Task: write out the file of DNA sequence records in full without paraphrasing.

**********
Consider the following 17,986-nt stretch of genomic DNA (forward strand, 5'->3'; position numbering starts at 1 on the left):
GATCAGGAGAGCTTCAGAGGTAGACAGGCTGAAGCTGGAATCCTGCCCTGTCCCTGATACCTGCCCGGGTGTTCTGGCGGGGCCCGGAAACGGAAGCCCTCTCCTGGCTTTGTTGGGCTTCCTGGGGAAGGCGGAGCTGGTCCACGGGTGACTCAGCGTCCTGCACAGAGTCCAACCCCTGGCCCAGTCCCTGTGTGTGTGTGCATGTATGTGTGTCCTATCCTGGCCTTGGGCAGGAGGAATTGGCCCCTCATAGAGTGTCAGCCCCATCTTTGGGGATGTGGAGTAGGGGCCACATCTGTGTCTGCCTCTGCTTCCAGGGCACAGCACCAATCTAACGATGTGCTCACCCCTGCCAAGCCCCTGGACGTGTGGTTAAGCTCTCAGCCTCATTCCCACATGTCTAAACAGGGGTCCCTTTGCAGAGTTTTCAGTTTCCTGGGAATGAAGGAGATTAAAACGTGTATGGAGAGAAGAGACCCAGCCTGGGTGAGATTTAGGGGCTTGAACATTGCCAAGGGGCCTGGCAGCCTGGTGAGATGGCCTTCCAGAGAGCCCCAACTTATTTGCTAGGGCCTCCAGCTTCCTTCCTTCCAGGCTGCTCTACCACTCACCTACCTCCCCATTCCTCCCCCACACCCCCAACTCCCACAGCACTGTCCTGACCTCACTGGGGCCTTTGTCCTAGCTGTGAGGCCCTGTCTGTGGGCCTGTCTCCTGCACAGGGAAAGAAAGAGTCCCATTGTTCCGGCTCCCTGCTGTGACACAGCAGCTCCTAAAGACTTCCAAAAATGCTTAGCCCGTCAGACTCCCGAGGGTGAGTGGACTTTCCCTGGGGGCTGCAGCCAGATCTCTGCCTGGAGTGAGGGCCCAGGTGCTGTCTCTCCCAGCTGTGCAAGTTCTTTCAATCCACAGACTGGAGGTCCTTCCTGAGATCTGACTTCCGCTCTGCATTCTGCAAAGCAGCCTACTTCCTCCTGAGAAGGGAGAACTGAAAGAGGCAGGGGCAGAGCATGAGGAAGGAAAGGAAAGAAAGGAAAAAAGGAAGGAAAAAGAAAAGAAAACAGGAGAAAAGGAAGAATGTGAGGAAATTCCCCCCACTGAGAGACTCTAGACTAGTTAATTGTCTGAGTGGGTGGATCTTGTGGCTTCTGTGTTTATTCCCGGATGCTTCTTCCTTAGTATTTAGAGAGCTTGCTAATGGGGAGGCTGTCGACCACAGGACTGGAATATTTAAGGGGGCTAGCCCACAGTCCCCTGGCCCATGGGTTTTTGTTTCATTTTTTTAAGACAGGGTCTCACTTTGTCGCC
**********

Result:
Consider the following 17,986-nt stretch of genomic DNA (forward strand, 5'->3'; position numbering starts at 1 on the left):
GATCAGGAGAGCTTCAGAGGTAGACAGGCTGAAGCTGGAATCCTGCCCTGTCCCTGATACCTGCCCGGGTGTTCTGGCGGGGCCCGGAAACGGAAGCCCTCTCCTGGCTTTGTTGGGCTTCCTGGGGAAGGCGGAGCTGGTCCACGGGTGACTCAGCGTCCTGCACAGAGTCCAACCCCTGGCCCAGTCCCTGTGTGTGTGTGCATGTATGTGTGTCCTATCCTGGCCTTGGGCAGGAGGAATTGGCCCCTCATAGAGTGTCAGCCCCATCTTTGGGGATGTGGAGTAGGGGCCACATCTGTGTCTGCCTCTGCTTCCAGGGCACAGCACCAATCTAACGATGTGCTCACCCCTGCCAAGCCCCTGGACGTGTGGTTAAGCTCTCAGCCTCATTCCCACATGTCTAAACAGGGGTCCCTTTGCAGAGTTTTCAGTTTCCTGGGAATGAAGGAGATTAAAACGTGTATGGAGAGAAGAGACCCAGCCTGGGTGAGATTTAGGGGCTTGAACATTGCCAAGGGGCCTGGCAGCCTGGTGAGATGGCCTTCCAGAGAGCCCCAACTTATTTGCTAGGGCCTCCAGCTTCCTTCCTTCCAGGCTGCTCTACCACTCACCTACCTCCCCATTCCTCCCCCACACCCCCAACTCCCACAGCACTGTCCTGACCTCACTGGGGCCTTTGTCCTAGCTGTGAGGCCCTGTCTGTGGGCCTGTCTCCTGCACAGGGAAAGAAAGAGTCCCATTGTTCCGGCTCCCTGCTGTGACACAGCAGCTCCTAAAGACTTCCAAAAATGCTTAGCCCGTCAGACTCCCGAGGGTGAGTGGACTTTCCCTGGGGGCTGCAGCCAGATCTCTGCCTGGAGTGAGGGCCCAGGTGCTGTCTCTCCCAGCTGTGCAAGTTCTTTCAATCCACAGACTGGAGGTCCTTCCTGAGATCTGACTTCCGCTCTGCATTCTGCAAAGCAGCCTACTTCCTCCTGAGAAGGGAGAACTGAAAGAGGCAGGGGCAGAGCATGAGGAAGGAAAGGAAAGAAAGGAAAAAAGGAAGGAAAAAGAAAAGAAAACAGGAGAAAAGGAAGAATGTGAGGAAATTCCCCCCACTGAGAGACTCTAGACTAGTTAATTGTCTGAGTGGGTGGATCTTGTGGCTTCTGTGTTTATTCCCGGATGCTTCTTCCTTAGTATTTAGAGAGCTTGCTAATGGGGAGGCTGTCGACCACAGGACTGGAATATTTAAGGGGGCTAGCCCACAGTCCCCTGGCCCATGGGTTTTTGTTTCATTTTTTTAAGACAGGGTCTCACTTTGTCGCC